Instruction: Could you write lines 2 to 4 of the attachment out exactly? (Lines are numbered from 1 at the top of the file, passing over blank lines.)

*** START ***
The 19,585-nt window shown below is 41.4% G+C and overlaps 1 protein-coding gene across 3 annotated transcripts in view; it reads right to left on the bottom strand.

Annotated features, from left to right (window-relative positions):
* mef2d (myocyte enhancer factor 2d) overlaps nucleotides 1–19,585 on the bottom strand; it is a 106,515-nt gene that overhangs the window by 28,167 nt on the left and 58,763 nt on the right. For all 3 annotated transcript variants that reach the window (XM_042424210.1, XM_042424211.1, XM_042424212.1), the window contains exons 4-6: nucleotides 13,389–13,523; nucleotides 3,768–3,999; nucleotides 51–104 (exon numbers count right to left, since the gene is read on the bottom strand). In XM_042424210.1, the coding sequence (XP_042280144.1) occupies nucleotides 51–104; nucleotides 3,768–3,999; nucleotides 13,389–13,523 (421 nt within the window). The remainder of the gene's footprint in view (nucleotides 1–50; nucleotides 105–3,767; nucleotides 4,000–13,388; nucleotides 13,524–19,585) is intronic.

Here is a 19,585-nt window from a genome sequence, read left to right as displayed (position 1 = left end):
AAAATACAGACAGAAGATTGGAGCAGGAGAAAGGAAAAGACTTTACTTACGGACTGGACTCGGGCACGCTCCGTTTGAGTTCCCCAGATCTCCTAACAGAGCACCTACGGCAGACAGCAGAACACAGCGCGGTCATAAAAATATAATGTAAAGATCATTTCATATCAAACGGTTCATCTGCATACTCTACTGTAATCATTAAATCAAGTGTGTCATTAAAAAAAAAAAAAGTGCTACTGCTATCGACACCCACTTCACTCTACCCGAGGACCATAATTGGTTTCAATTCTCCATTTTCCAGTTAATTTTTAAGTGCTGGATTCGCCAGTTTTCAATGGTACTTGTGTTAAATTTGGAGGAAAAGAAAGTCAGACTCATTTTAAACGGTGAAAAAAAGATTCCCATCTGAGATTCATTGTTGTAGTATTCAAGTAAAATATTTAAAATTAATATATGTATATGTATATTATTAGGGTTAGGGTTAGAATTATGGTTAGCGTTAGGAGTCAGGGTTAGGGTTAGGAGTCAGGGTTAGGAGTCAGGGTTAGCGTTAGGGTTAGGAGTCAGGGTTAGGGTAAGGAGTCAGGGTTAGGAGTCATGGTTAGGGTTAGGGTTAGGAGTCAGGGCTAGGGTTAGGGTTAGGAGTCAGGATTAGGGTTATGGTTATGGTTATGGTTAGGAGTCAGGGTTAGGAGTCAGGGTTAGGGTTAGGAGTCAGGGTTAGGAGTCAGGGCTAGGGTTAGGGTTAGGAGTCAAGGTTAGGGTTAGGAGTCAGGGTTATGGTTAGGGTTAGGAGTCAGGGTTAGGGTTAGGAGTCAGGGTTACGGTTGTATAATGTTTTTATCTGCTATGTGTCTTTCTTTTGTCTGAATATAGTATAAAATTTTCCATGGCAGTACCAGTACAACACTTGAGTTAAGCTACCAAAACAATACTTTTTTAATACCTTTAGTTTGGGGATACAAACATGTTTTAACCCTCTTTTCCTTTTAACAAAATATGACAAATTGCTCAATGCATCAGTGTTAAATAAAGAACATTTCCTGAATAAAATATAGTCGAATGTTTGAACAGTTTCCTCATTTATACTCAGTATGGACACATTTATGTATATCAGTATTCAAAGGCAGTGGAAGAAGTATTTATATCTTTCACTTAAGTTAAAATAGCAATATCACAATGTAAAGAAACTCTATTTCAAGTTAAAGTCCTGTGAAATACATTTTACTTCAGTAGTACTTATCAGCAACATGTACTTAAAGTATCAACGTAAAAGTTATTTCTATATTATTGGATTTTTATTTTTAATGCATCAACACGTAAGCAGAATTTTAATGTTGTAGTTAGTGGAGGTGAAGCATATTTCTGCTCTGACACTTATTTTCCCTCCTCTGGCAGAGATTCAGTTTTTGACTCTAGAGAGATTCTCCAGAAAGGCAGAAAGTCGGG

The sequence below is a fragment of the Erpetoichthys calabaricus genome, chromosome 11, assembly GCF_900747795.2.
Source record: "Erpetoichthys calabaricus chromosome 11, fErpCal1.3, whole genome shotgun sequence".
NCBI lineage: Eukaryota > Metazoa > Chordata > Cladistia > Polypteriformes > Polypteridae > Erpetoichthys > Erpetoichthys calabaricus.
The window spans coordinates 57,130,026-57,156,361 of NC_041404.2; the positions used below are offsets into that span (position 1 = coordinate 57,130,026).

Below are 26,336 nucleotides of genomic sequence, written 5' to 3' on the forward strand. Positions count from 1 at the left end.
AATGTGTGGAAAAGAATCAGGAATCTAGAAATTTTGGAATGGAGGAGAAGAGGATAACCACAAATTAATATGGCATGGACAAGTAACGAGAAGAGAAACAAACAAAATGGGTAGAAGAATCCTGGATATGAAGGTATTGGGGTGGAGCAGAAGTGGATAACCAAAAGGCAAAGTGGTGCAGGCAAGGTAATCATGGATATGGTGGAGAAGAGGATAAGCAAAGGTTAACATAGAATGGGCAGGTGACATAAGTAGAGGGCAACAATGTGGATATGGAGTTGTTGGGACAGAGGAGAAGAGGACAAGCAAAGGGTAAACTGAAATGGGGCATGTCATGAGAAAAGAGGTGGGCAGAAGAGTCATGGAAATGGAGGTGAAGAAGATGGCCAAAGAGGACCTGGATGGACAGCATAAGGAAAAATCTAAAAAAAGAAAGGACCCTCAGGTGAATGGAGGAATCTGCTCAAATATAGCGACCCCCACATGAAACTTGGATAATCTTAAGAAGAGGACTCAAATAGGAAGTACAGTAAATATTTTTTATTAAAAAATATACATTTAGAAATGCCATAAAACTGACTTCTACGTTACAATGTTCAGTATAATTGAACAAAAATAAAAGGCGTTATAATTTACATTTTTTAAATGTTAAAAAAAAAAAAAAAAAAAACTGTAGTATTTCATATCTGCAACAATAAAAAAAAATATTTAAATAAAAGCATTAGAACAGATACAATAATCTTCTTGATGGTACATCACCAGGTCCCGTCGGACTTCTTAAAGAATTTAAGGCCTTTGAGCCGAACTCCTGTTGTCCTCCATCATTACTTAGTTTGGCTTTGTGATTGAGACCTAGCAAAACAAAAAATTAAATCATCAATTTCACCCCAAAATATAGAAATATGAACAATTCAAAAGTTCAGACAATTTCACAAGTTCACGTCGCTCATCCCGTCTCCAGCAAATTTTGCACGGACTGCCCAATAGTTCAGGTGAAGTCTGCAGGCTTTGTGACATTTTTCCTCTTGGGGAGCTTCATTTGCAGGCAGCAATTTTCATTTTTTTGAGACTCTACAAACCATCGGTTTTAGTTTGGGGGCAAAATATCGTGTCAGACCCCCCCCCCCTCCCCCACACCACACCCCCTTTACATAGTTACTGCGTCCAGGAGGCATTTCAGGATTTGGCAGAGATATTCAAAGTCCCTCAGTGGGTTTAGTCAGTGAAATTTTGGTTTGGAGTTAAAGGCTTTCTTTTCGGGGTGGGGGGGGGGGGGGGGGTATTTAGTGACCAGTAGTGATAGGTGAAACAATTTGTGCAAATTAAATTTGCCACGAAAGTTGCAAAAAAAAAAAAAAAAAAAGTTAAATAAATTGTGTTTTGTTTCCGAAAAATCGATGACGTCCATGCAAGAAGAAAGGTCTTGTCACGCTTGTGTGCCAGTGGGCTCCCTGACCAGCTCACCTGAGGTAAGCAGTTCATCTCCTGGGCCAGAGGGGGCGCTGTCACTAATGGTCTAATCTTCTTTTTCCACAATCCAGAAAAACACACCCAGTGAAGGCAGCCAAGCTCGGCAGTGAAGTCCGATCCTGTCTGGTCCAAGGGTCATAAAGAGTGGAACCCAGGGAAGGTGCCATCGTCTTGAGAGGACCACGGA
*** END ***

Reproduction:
Annotated features, from left to right (window-relative positions):
* mef2d (myocyte enhancer factor 2d) overlaps nucleotides 1–19,585 on the bottom strand; it is a 106,515-nt gene that overhangs the window by 28,167 nt on the left and 58,763 nt on the right. For all 3 annotated transcript variants that reach the window (XM_042424210.1, XM_042424211.1, XM_042424212.1), the window contains exons 4-6: nucleotides 13,389–13,523; nucleotides 3,768–3,999; nucleotides 51–104 (exon numbers count right to left, since the gene is read on the bottom strand). In XM_042424210.1, the coding sequence (XP_042280144.1) occupies nucleotides 51–104; nucleotides 3,768–3,999; nucleotides 13,389–13,523 (421 nt within the window). The remainder of the gene's footprint in view (nucleotides 1–50; nucleotides 105–3,767; nucleotides 4,000–13,388; nucleotides 13,524–19,585) is intronic.

Here is a 19,585-nt window from a genome sequence, read left to right as displayed (position 1 = left end):